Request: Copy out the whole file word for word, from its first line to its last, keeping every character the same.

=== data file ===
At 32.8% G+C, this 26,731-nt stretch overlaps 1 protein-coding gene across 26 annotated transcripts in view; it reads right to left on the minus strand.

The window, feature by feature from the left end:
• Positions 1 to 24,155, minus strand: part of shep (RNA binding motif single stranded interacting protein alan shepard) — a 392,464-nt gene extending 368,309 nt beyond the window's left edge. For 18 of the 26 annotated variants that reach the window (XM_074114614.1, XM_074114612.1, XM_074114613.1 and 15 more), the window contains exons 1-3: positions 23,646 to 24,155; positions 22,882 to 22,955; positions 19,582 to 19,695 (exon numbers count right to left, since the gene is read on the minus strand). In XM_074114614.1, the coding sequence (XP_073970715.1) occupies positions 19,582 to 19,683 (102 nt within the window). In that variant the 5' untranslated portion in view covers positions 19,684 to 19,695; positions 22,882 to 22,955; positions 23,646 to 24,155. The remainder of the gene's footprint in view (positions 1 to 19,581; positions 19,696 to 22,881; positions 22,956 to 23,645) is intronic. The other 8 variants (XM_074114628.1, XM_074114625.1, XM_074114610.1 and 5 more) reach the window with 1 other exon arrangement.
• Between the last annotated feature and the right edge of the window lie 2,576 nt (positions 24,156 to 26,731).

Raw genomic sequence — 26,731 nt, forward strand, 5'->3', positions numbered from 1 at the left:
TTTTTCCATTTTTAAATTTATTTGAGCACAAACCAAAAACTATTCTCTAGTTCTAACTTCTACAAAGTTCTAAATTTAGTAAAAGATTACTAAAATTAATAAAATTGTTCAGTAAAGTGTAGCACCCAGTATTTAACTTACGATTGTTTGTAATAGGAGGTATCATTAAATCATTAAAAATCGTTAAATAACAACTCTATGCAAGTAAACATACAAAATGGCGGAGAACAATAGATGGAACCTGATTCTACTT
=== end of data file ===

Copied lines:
At 32.8% G+C, this 26,731-nt stretch overlaps 1 protein-coding gene across 26 annotated transcripts in view; it reads right to left on the minus strand.

The window, feature by feature from the left end:
• Positions 1 to 24,155, minus strand: part of shep (RNA binding motif single stranded interacting protein alan shepard) — a 392,464-nt gene extending 368,309 nt beyond the window's left edge. For 18 of the 26 annotated variants that reach the window (XM_074114614.1, XM_074114612.1, XM_074114613.1 and 15 more), the window contains exons 1-3: positions 23,646 to 24,155; positions 22,882 to 22,955; positions 19,582 to 19,695 (exon numbers count right to left, since the gene is read on the minus strand). In XM_074114614.1, the coding sequence (XP_073970715.1) occupies positions 19,582 to 19,683 (102 nt within the window). In that variant the 5' untranslated portion in view covers positions 19,684 to 19,695; positions 22,882 to 22,955; positions 23,646 to 24,155. The remainder of the gene's footprint in view (positions 1 to 19,581; positions 19,696 to 22,881; positions 22,956 to 23,645) is intronic. The other 8 variants (XM_074114628.1, XM_074114625.1, XM_074114610.1 and 5 more) reach the window with 1 other exon arrangement.
• Between the last annotated feature and the right edge of the window lie 2,576 nt (positions 24,156 to 26,731).

Raw genomic sequence — 26,731 nt, forward strand, 5'->3', positions numbered from 1 at the left:
TTTTTCCATTTTTAAATTTATTTGAGCACAAACCAAAAACTATTCTCTAGTTCTAACTTCTACAAAGTTCTAAATTTAGTAAAAGATTACTAAAATTAATAAAATTGTTCAGTAAAGTGTAGCACCCAGTATTTAACTTACGATTGTTTGTAATAGGAGGTATCATTAAATCATTAAAAATCGTTAAATAACAACTCTATGCAAGTAAACATACAAAATGGCGGAGAACAATAGATGGAACCTGATTCTACTT